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Plants (Basel). 2017 Dec 6;6(4). pii: E56. doi: 10.3390/plants6040056.

Morphological Variation and Inter-Relationships of Quantitative Traits in Enset (Ensete ventricosum (welw.) Cheesman) Germplasm from South and South-Western Ethiopia.

Author information

1
Southern Agricultural Research Institute, Areka Agricultural Research Centre, P.O. Box 79, Areka 1000, Ethiopia. yemataw.zerihun@yahoo.com.
2
Department of Microbial, Cellular and Molecular Biology, Addis Ababa University, Addis Ababa 1000, Ethiopia. yemataw.zerihun@yahoo.com.
3
College of Agriculture, Hawassa University, P.O. Box 05, Hawassa 1000, Ethiopia. alemayehuchala@yahoo.com.
4
Southern Agricultural Research Institute, P.O. Box 06, Hawassa 1000, Ethiopia. ddemissi@my.tnstate.edu.
5
Department of Agricultural and Environmental Sciences, Tennessee State University, Nashville, TN 37209, USA. ddemissi@my.tnstate.edu.
6
College of Life and Environmental Sciences, University of Exeter, Geoffrey Pope Building Stocker Road, Exeter EX 4QD, UK. D.J.Studholme@exeter.ac.uk.
7
College of Life and Environmental Sciences, University of Exeter, Geoffrey Pope Building Stocker Road, Exeter EX 4QD, UK. M.Grant@warwick.ac.uk.
8
School of Life Sciences, University of Warwick, Coventry CV4 7AL, UK. M.Grant@warwick.ac.uk.
9
Institute of Biotechnology, Addis Ababa University, P.O. Box 1176, Addis Ababa 1000, Ethiopia. kassahun.tesfaye@aau.edu.et.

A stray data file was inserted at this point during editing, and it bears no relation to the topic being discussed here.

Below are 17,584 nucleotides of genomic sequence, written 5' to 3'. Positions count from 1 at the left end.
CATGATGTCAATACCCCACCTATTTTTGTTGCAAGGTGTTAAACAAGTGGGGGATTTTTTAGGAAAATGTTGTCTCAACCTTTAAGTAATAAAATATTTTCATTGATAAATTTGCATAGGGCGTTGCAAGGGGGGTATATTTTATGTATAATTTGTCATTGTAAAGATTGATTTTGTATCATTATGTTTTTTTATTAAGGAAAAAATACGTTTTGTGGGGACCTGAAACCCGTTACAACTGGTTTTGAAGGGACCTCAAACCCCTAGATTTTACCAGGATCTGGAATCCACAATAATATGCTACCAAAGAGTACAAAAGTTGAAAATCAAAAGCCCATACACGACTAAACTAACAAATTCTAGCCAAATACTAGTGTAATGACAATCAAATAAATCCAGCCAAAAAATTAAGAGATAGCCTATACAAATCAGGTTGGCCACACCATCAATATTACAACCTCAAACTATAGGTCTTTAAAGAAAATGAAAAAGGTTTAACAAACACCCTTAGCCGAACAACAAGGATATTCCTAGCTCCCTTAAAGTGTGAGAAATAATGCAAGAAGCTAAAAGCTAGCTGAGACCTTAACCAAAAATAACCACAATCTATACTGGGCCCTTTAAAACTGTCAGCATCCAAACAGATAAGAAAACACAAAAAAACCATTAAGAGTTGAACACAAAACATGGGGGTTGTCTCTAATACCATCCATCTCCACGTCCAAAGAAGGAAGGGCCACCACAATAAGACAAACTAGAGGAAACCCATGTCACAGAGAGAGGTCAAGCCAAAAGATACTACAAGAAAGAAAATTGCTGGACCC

10
Ethiopian Biotechnology Institute, Ministry of Science and Technology, P.O. Box 32853, Addis Ababa 1000, Ethiopia. kassahun.tesfaye@aau.edu.et.

Abstract

Enset (Ensete ventricosum (Welw.) Cheesman) is Ethiopia's most important root crop. A total of 387 accessions collected from nine different regions of Ethiopia were evaluated for 15 quantitative traits at Areka Agricultural Research Centre to determine the extent and pattern of distribution of morphological variation. The variations among the accessions and regions were significant (p ≤ 0.01) for all the 15 traits studied. Mean for plant height, central shoot weight before grating, and fermented squeezed kocho yield per hectare per year showed regional variation along an altitude gradient and across cultural differences related to the origin of the collection. Furthermore, there were significant correlations among most of the characters. This included the correlation among agronomic characteristics of primary interest in enset breeding such as plant height, pseudostem height, and fermented squeezed kocho yield per hectare per year. Altitude of the collection sites also significantly impacted the various characteristics studied. These results reveal the existence of significant phenotypic variations among the 387 accessions as a whole. Regional differentiations were also evident among the accessions. The implication of the current results for plant breeding, germplasm collection, and in situ and ex situ genetic resource conservation are discussed.

KEYWORDS:

in situ and ex situ genetic resource conservation; landrace; phenotypic variation

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